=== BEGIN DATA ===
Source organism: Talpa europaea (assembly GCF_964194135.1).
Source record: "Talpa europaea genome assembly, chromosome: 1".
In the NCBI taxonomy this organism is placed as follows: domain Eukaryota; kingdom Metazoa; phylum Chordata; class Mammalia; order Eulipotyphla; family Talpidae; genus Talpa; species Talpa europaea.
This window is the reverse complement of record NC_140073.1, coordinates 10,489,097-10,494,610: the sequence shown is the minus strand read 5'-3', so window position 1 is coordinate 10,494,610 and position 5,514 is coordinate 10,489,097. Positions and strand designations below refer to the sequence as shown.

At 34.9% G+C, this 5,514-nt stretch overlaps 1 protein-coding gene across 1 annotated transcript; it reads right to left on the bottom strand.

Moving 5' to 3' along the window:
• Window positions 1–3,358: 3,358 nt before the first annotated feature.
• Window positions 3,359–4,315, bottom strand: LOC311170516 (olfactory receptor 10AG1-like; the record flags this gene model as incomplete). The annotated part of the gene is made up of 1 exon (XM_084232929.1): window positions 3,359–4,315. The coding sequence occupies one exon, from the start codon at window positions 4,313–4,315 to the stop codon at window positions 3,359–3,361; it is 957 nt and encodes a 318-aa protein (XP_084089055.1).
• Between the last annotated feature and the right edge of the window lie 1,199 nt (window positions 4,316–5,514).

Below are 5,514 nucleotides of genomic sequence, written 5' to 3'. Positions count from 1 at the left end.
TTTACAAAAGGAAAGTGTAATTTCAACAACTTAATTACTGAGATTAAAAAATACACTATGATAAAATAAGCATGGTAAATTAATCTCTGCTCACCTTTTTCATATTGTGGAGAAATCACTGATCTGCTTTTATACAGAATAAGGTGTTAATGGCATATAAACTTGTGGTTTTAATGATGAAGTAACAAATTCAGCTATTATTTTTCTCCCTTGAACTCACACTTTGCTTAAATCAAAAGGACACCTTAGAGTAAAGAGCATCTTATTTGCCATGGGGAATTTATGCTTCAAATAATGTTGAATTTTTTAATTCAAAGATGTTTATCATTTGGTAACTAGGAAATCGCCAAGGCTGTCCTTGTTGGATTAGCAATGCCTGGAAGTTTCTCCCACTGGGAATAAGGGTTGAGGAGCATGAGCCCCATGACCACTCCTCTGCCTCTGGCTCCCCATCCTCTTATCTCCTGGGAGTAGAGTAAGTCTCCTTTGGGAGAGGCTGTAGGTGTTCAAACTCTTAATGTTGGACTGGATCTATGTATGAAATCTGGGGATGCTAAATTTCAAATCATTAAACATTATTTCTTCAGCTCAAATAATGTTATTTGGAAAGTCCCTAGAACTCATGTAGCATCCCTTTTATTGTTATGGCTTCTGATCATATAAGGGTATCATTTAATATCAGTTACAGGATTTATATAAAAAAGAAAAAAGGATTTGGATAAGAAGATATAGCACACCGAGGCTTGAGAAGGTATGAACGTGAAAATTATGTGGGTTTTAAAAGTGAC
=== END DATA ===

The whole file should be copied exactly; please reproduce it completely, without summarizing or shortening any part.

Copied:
Source organism: Talpa europaea (assembly GCF_964194135.1).
Source record: "Talpa europaea genome assembly, chromosome: 1".
In the NCBI taxonomy this organism is placed as follows: domain Eukaryota; kingdom Metazoa; phylum Chordata; class Mammalia; order Eulipotyphla; family Talpidae; genus Talpa; species Talpa europaea.
This window is the reverse complement of record NC_140073.1, coordinates 10,489,097-10,494,610: the sequence shown is the minus strand read 5'-3', so window position 1 is coordinate 10,494,610 and position 5,514 is coordinate 10,489,097. Positions and strand designations below refer to the sequence as shown.

At 34.9% G+C, this 5,514-nt stretch overlaps 1 protein-coding gene across 1 annotated transcript; it reads right to left on the bottom strand.

Moving 5' to 3' along the window:
• Window positions 1–3,358: 3,358 nt before the first annotated feature.
• Window positions 3,359–4,315, bottom strand: LOC311170516 (olfactory receptor 10AG1-like; the record flags this gene model as incomplete). The annotated part of the gene is made up of 1 exon (XM_084232929.1): window positions 3,359–4,315. The coding sequence occupies one exon, from the start codon at window positions 4,313–4,315 to the stop codon at window positions 3,359–3,361; it is 957 nt and encodes a 318-aa protein (XP_084089055.1).
• Between the last annotated feature and the right edge of the window lie 1,199 nt (window positions 4,316–5,514).

Below are 5,514 nucleotides of genomic sequence, written 5' to 3'. Positions count from 1 at the left end.
TTTACAAAAGGAAAGTGTAATTTCAACAACTTAATTACTGAGATTAAAAAATACACTATGATAAAATAAGCATGGTAAATTAATCTCTGCTCACCTTTTTCATATTGTGGAGAAATCACTGATCTGCTTTTATACAGAATAAGGTGTTAATGGCATATAAACTTGTGGTTTTAATGATGAAGTAACAAATTCAGCTATTATTTTTCTCCCTTGAACTCACACTTTGCTTAAATCAAAAGGACACCTTAGAGTAAAGAGCATCTTATTTGCCATGGGGAATTTATGCTTCAAATAATGTTGAATTTTTTAATTCAAAGATGTTTATCATTTGGTAACTAGGAAATCGCCAAGGCTGTCCTTGTTGGATTAGCAATGCCTGGAAGTTTCTCCCACTGGGAATAAGGGTTGAGGAGCATGAGCCCCATGACCACTCCTCTGCCTCTGGCTCCCCATCCTCTTATCTCCTGGGAGTAGAGTAAGTCTCCTTTGGGAGAGGCTGTAGGTGTTCAAACTCTTAATGTTGGACTGGATCTATGTATGAAATCTGGGGATGCTAAATTTCAAATCATTAAACATTATTTCTTCAGCTCAAATAATGTTATTTGGAAAGTCCCTAGAACTCATGTAGCATCCCTTTTATTGTTATGGCTTCTGATCATATAAGGGTATCATTTAATATCAGTTACAGGATTTATATAAAAAAGAAAAAAGGATTTGGATAAGAAGATATAGCACACCGAGGCTTGAGAAGGTATGAACGTGAAAATTATGTGGGTTTTAAAAGTGAC